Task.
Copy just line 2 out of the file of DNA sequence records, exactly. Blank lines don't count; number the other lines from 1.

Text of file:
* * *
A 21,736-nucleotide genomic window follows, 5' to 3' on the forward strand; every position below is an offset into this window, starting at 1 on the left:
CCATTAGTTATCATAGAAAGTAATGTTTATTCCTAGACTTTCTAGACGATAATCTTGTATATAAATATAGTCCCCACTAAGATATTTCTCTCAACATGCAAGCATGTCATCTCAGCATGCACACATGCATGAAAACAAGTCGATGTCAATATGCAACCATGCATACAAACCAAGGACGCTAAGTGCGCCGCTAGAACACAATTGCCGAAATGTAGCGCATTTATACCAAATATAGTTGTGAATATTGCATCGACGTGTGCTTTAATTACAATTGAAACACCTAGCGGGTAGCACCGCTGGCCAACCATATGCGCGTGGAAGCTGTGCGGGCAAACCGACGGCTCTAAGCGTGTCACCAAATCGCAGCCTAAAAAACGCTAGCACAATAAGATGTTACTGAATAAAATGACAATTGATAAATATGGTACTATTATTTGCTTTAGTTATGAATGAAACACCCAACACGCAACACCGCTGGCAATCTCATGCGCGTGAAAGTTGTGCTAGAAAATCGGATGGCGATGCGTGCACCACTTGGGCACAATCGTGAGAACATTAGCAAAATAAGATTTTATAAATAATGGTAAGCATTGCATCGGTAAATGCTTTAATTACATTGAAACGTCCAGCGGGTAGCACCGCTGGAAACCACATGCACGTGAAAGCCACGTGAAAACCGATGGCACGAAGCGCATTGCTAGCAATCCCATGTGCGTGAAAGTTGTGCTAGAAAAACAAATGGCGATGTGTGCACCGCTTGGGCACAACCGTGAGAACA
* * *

CCATTAGTTATCATAGAAAGTAATGTTTATTCCTAGACTTTCTAGACGATAATCTTGTATATAAATATAGTCCCCACTAAGATATTTCTCTCAACATGCAAGCATGTCATCTCAGCATGCACACATGCATGAAAACAAGTCGATGTCAATATGCAACCATGCATACAAACCAAGGACGCTAAGTGCGCCGCTAGAACACAATTGCCGAAATGTAGCGCATTTATACCAAATATAGTTGTGAATATTGCATCGACGTGTGCTTTAATTACAATTGAAACACCTAGCGGGTAGCACCGCTGGCCAACCATATGCGCGTGGAAGCTGTGCGGGCAAACCGACGGCTCTAAGCGTGTCACCAAATCGCAGCCTAAAAAACGCTAGCACAATAAGATGTTACTGAATAAAATGACAATTGATAAATATGGTACTATTATTTGCTTTAGTTATGAATGAAACACCCAACACGCAACACCGCTGGCAATCTCATGCGCGTGAAAGTTGTGCTAGAAAATCGGATGGCGATGCGTGCACCACTTGGGCACAATCGTGAGAACATTAGCAAAATAAGATTTTATAAATAATGGTAAGCATTGCATCGGTAAATGCTTTAATTACATTGAAACGTCCAGCGGGTAGCACCGCTGGAAACCACATGCACGTGAAAGCCACGTGAAAACCGATGGCACGAAGCGCATTGCTAGCAATCCCATGTGCGTGAAAGTTGTGCTAGAAAAACAAATGGCGATGTGTGCACCGCTTGGGCACAACCGTGAGAACA